Her artist's perspective on the realities of keeping a small label afloat in the rough waters of today's music business economy have led her to a conclusion that may not be so different from that reached by those who musical conglomerates -- but to a very different way of going about reaching it. "Because there's so much music out there, and so much competition for the consumers' time and attention, what we try to do is to create musical moments that the listener just has to have, and to do that with artistic integrity," she said.
Such moments might include Andrea Zonn's singing of "One Morning in May" backed by Brown and John Doyle's twin guitars and quiet harmonies on Brown's latest recording, Stolen Moments, or perhaps the musical conversation among Zonn's fiddle, Brown's banjo, Doyle's guitar, mandolin from Sam Bush, piano from John R. Burr, bass from West, and drums from Kenny Malone on the tradition-bending instrumental "(I'm Naked and I'm) Going to Glasgow," also on that recording. Or they might include even more far-reaching collaborations.
"Compass donated the use of our studio [the chance to create a studio was a much anticipated project that developed with move to the current location] for the recording of a benefit project for tsunami relief, Hands Across the Water" Brown said. "The idea was to get Irish and U.K. musicians to collaborate with Americana musicians," Brown said. "What we wanted to do was really use technology as much as we could. Altan, for example, went into the studio in Ireland and recorded this track and they uploaded it and we pulled it down in our studio here and then Vince Gill came in and sang on it. "Every cut on the project didn't come together that easily or that quickly," Brown pointed out, "but it could have. It could have. The technology is there so it could happen.Tim O'Brien sang with Lunasa, Andrea [Zonn, who produced the album] sang a song with Flook -- it's a very musical album. It does create musical moments that just don't exist anywhere else. I think there's a lot of value to that, you know."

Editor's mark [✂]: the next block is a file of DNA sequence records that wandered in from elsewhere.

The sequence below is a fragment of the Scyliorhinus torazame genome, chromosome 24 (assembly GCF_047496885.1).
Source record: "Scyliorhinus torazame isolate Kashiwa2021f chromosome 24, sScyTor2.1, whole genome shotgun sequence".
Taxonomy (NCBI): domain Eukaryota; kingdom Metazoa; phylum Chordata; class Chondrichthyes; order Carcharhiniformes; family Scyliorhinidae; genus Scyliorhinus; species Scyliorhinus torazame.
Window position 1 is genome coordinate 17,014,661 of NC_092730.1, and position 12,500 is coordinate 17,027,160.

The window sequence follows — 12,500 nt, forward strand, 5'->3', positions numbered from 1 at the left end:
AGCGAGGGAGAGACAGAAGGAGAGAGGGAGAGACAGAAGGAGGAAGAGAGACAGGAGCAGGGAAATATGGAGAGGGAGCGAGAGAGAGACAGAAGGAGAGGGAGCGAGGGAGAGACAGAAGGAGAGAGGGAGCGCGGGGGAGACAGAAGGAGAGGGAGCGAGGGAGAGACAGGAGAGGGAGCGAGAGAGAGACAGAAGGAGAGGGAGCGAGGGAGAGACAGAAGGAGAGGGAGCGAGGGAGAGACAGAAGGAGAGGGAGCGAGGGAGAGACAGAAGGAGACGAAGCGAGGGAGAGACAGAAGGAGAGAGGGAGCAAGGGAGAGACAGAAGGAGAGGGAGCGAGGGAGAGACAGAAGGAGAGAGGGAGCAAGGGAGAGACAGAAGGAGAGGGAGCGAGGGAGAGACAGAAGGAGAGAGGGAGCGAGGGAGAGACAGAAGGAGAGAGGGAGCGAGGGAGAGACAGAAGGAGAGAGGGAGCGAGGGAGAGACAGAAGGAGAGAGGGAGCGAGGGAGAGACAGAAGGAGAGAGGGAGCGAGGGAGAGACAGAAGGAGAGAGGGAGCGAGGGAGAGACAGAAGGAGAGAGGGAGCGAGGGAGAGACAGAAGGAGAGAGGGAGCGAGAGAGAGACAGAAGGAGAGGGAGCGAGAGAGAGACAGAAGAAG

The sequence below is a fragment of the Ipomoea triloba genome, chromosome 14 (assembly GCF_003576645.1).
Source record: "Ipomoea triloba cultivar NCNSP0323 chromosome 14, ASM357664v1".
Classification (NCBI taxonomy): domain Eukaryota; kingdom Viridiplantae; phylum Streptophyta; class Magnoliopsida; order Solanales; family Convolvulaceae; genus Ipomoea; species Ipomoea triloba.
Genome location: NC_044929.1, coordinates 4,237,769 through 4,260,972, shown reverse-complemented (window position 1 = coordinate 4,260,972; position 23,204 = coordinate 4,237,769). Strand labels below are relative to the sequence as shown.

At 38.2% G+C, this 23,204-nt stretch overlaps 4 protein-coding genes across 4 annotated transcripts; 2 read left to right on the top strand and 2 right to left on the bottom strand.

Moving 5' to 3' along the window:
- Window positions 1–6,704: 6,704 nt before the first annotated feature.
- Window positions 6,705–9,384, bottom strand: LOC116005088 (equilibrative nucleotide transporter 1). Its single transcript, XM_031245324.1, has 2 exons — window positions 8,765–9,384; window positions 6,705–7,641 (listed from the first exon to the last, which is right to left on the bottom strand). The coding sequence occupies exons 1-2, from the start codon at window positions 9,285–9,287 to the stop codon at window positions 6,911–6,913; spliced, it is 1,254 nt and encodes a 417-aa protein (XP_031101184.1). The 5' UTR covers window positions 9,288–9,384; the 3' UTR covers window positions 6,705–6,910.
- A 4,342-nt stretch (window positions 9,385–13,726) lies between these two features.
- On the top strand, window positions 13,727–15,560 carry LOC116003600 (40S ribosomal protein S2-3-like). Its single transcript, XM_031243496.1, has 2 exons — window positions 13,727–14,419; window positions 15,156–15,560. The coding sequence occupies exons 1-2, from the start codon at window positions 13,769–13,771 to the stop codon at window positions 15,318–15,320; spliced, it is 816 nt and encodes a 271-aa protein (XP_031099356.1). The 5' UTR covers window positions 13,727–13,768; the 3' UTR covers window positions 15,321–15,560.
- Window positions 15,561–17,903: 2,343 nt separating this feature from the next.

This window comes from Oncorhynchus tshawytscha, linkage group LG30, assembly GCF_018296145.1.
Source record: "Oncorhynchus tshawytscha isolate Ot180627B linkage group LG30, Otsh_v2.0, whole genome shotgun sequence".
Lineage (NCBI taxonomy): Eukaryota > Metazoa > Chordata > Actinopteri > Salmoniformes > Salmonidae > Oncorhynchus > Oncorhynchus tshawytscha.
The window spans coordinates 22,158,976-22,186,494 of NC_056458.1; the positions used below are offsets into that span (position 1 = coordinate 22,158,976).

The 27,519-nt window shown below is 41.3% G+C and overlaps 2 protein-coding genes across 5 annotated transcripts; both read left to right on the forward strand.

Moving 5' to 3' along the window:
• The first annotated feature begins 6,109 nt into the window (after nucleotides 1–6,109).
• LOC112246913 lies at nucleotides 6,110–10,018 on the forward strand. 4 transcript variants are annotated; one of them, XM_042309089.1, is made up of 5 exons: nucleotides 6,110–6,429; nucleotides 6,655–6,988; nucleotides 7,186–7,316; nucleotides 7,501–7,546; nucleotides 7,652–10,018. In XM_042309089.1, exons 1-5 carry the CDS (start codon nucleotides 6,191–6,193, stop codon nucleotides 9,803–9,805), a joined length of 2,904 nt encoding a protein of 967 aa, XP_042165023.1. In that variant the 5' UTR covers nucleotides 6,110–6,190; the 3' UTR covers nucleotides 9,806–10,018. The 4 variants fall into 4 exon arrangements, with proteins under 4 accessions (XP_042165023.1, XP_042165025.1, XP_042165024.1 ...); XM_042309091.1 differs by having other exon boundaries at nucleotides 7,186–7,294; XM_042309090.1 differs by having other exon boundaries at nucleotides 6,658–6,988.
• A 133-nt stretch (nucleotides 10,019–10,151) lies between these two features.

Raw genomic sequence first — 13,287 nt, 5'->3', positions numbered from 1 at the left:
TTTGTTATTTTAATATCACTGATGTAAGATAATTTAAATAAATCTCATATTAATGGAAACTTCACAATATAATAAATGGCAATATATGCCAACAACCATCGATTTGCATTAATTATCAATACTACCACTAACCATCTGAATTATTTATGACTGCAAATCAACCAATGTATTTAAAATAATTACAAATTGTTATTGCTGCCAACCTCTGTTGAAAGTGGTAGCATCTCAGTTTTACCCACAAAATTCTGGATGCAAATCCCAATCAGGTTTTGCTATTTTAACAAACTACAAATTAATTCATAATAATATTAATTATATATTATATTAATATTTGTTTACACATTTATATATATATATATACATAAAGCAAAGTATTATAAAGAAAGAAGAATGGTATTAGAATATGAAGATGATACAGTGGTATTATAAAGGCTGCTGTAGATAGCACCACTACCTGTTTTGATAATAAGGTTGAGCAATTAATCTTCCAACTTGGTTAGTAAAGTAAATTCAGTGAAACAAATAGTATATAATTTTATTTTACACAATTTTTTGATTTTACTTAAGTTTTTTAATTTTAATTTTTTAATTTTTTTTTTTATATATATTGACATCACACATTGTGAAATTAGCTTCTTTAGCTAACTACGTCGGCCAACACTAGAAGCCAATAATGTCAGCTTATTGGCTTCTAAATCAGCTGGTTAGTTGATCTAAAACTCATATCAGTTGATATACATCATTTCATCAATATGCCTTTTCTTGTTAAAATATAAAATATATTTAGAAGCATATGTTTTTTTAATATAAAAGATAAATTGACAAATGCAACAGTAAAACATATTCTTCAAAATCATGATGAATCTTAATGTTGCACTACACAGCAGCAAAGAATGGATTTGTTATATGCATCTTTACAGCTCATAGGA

As an artist and as a record label chief, Alison Brown knows a good bit about creating those moments, making a space for other artists to create them, and connecting listeners with the results. "Hopefully a dozen years from now we'll still be doing this," Brown said, laughing, "and I'll be in a cleaner office! I feel so fortunate that I get to be able to do this, and to be an artist, and that I've been able to sort of build this career with both business and music."
one of the latest releases from Compass is Scottish group Capercaillie's Roses & Tears
More about the Compass Records Group hereearlier conversation with Alison Brown
Kerry Dexter, Music Correspondent Kerry's credits include VH1, CMT, the folk music magazine Dirty Linen, Strings, The Encyclopedia of Ireland and the Americas, and The MusicHound Guides. She also writes about the arts and creative practice at Music Road and contributes to Fred Bals' Series of Tubes.